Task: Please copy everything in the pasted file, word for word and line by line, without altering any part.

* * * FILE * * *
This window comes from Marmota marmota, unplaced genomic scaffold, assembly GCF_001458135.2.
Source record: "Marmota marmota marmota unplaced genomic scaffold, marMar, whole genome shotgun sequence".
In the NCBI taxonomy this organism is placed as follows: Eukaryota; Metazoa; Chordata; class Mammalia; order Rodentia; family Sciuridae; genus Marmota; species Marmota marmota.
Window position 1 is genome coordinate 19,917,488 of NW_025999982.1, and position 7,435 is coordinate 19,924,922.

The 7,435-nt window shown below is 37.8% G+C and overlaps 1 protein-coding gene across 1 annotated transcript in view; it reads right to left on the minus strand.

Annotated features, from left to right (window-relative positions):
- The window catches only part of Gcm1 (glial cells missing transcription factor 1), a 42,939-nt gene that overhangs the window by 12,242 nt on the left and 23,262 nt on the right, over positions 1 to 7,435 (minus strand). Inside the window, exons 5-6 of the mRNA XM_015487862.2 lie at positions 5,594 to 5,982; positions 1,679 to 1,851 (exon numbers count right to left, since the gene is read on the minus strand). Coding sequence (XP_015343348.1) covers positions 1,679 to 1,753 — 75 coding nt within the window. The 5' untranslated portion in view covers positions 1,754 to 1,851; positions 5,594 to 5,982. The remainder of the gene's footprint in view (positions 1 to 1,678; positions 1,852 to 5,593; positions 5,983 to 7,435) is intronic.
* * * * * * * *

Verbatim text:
This window comes from Marmota marmota, unplaced genomic scaffold, assembly GCF_001458135.2.
Source record: "Marmota marmota marmota unplaced genomic scaffold, marMar, whole genome shotgun sequence".
In the NCBI taxonomy this organism is placed as follows: Eukaryota; Metazoa; Chordata; class Mammalia; order Rodentia; family Sciuridae; genus Marmota; species Marmota marmota.
Window position 1 is genome coordinate 19,917,488 of NW_025999982.1, and position 7,435 is coordinate 19,924,922.

The 7,435-nt window shown below is 37.8% G+C and overlaps 1 protein-coding gene across 1 annotated transcript in view; it reads right to left on the minus strand.

Annotated features, from left to right (window-relative positions):
- The window catches only part of Gcm1 (glial cells missing transcription factor 1), a 42,939-nt gene that overhangs the window by 12,242 nt on the left and 23,262 nt on the right, over positions 1 to 7,435 (minus strand). Inside the window, exons 5-6 of the mRNA XM_015487862.2 lie at positions 5,594 to 5,982; positions 1,679 to 1,851 (exon numbers count right to left, since the gene is read on the minus strand). Coding sequence (XP_015343348.1) covers positions 1,679 to 1,753 — 75 coding nt within the window. The 5' untranslated portion in view covers positions 1,754 to 1,851; positions 5,594 to 5,982. The remainder of the gene's footprint in view (positions 1 to 1,678; positions 1,852 to 5,593; positions 5,983 to 7,435) is intronic.